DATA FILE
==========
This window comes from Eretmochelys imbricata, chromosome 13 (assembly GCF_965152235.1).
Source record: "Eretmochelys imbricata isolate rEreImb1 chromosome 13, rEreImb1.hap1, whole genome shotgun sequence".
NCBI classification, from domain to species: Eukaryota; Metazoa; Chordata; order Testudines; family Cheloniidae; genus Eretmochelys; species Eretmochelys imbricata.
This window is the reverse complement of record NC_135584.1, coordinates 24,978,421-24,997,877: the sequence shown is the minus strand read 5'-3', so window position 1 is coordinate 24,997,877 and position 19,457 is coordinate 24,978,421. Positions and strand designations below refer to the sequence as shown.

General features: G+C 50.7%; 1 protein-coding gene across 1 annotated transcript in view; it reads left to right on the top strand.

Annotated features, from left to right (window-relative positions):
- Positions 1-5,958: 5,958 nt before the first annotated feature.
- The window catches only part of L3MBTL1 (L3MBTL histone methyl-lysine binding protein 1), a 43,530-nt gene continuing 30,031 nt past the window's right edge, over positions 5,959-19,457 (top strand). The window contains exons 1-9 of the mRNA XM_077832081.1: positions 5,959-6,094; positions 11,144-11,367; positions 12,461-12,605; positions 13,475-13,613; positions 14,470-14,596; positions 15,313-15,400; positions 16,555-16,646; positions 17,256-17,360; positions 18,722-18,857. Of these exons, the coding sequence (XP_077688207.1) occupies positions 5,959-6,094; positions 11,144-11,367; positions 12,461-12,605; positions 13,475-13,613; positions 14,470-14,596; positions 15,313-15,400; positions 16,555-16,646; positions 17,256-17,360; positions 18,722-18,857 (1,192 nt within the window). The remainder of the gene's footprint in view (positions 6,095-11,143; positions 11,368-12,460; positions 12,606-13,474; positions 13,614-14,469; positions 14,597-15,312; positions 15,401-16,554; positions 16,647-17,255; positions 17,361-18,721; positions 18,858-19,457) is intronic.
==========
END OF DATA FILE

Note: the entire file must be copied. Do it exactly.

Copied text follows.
This window comes from Eretmochelys imbricata, chromosome 13 (assembly GCF_965152235.1).
Source record: "Eretmochelys imbricata isolate rEreImb1 chromosome 13, rEreImb1.hap1, whole genome shotgun sequence".
NCBI classification, from domain to species: Eukaryota; Metazoa; Chordata; order Testudines; family Cheloniidae; genus Eretmochelys; species Eretmochelys imbricata.
This window is the reverse complement of record NC_135584.1, coordinates 24,978,421-24,997,877: the sequence shown is the minus strand read 5'-3', so window position 1 is coordinate 24,997,877 and position 19,457 is coordinate 24,978,421. Positions and strand designations below refer to the sequence as shown.

General features: G+C 50.7%; 1 protein-coding gene across 1 annotated transcript in view; it reads left to right on the top strand.

Annotated features, from left to right (window-relative positions):
- Positions 1-5,958: 5,958 nt before the first annotated feature.
- The window catches only part of L3MBTL1 (L3MBTL histone methyl-lysine binding protein 1), a 43,530-nt gene continuing 30,031 nt past the window's right edge, over positions 5,959-19,457 (top strand). The window contains exons 1-9 of the mRNA XM_077832081.1: positions 5,959-6,094; positions 11,144-11,367; positions 12,461-12,605; positions 13,475-13,613; positions 14,470-14,596; positions 15,313-15,400; positions 16,555-16,646; positions 17,256-17,360; positions 18,722-18,857. Of these exons, the coding sequence (XP_077688207.1) occupies positions 5,959-6,094; positions 11,144-11,367; positions 12,461-12,605; positions 13,475-13,613; positions 14,470-14,596; positions 15,313-15,400; positions 16,555-16,646; positions 17,256-17,360; positions 18,722-18,857 (1,192 nt within the window). The remainder of the gene's footprint in view (positions 6,095-11,143; positions 11,368-12,460; positions 12,606-13,474; positions 13,614-14,469; positions 14,597-15,312; positions 15,401-16,554; positions 16,647-17,255; positions 17,361-18,721; positions 18,858-19,457) is intronic.